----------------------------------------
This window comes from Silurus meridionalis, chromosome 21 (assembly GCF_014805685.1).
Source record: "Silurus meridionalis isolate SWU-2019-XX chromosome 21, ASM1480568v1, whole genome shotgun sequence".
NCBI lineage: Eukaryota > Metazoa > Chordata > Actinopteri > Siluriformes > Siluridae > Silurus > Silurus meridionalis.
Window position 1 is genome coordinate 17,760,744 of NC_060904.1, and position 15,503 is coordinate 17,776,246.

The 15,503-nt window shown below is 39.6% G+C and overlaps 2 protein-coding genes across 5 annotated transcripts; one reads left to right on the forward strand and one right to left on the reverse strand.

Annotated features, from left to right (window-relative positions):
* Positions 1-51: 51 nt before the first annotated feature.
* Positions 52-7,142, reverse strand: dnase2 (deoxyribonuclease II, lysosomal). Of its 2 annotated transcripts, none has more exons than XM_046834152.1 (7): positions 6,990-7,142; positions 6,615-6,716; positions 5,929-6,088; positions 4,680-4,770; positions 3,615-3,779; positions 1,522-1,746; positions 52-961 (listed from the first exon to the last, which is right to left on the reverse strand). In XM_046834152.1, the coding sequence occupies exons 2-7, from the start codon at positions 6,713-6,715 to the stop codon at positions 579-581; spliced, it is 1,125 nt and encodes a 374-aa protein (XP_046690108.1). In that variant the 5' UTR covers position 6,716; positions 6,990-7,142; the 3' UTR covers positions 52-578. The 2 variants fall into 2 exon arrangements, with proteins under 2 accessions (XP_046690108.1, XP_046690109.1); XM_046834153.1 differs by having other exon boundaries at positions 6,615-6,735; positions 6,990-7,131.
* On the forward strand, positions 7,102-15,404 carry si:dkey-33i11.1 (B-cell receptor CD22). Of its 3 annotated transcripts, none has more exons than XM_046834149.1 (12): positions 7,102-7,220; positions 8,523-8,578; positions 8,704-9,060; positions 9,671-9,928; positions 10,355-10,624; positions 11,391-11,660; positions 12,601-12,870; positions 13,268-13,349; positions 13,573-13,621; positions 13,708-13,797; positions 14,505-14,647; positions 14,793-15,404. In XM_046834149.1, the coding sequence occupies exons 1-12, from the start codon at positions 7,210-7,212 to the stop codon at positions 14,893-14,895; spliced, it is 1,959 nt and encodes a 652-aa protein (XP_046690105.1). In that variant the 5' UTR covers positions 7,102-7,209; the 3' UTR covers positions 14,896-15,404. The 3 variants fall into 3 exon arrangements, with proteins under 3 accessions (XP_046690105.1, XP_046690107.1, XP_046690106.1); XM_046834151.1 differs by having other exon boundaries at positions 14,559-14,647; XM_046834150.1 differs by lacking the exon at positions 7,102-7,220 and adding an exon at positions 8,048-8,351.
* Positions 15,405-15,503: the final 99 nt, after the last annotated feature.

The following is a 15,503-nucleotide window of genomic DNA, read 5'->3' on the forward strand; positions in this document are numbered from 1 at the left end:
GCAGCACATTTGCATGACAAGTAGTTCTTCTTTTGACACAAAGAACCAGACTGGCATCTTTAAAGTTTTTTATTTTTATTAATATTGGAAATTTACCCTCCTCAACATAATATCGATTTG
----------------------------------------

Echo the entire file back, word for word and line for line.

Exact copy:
This window comes from Silurus meridionalis, chromosome 21 (assembly GCF_014805685.1).
Source record: "Silurus meridionalis isolate SWU-2019-XX chromosome 21, ASM1480568v1, whole genome shotgun sequence".
NCBI lineage: Eukaryota > Metazoa > Chordata > Actinopteri > Siluriformes > Siluridae > Silurus > Silurus meridionalis.
Window position 1 is genome coordinate 17,760,744 of NC_060904.1, and position 15,503 is coordinate 17,776,246.

The 15,503-nt window shown below is 39.6% G+C and overlaps 2 protein-coding genes across 5 annotated transcripts; one reads left to right on the forward strand and one right to left on the reverse strand.

Annotated features, from left to right (window-relative positions):
* Positions 1-51: 51 nt before the first annotated feature.
* Positions 52-7,142, reverse strand: dnase2 (deoxyribonuclease II, lysosomal). Of its 2 annotated transcripts, none has more exons than XM_046834152.1 (7): positions 6,990-7,142; positions 6,615-6,716; positions 5,929-6,088; positions 4,680-4,770; positions 3,615-3,779; positions 1,522-1,746; positions 52-961 (listed from the first exon to the last, which is right to left on the reverse strand). In XM_046834152.1, the coding sequence occupies exons 2-7, from the start codon at positions 6,713-6,715 to the stop codon at positions 579-581; spliced, it is 1,125 nt and encodes a 374-aa protein (XP_046690108.1). In that variant the 5' UTR covers position 6,716; positions 6,990-7,142; the 3' UTR covers positions 52-578. The 2 variants fall into 2 exon arrangements, with proteins under 2 accessions (XP_046690108.1, XP_046690109.1); XM_046834153.1 differs by having other exon boundaries at positions 6,615-6,735; positions 6,990-7,131.
* On the forward strand, positions 7,102-15,404 carry si:dkey-33i11.1 (B-cell receptor CD22). Of its 3 annotated transcripts, none has more exons than XM_046834149.1 (12): positions 7,102-7,220; positions 8,523-8,578; positions 8,704-9,060; positions 9,671-9,928; positions 10,355-10,624; positions 11,391-11,660; positions 12,601-12,870; positions 13,268-13,349; positions 13,573-13,621; positions 13,708-13,797; positions 14,505-14,647; positions 14,793-15,404. In XM_046834149.1, the coding sequence occupies exons 1-12, from the start codon at positions 7,210-7,212 to the stop codon at positions 14,893-14,895; spliced, it is 1,959 nt and encodes a 652-aa protein (XP_046690105.1). In that variant the 5' UTR covers positions 7,102-7,209; the 3' UTR covers positions 14,896-15,404. The 3 variants fall into 3 exon arrangements, with proteins under 3 accessions (XP_046690105.1, XP_046690107.1, XP_046690106.1); XM_046834151.1 differs by having other exon boundaries at positions 14,559-14,647; XM_046834150.1 differs by lacking the exon at positions 7,102-7,220 and adding an exon at positions 8,048-8,351.
* Positions 15,405-15,503: the final 99 nt, after the last annotated feature.

The following is a 15,503-nucleotide window of genomic DNA, read 5'->3' on the forward strand; positions in this document are numbered from 1 at the left end:
GCAGCACATTTGCATGACAAGTAGTTCTTCTTTTGACACAAAGAACCAGACTGGCATCTTTAAAGTTTTTTATTTTTATTAATATTGGAAATTTACCCTCCTCAACATAATATCGATTTG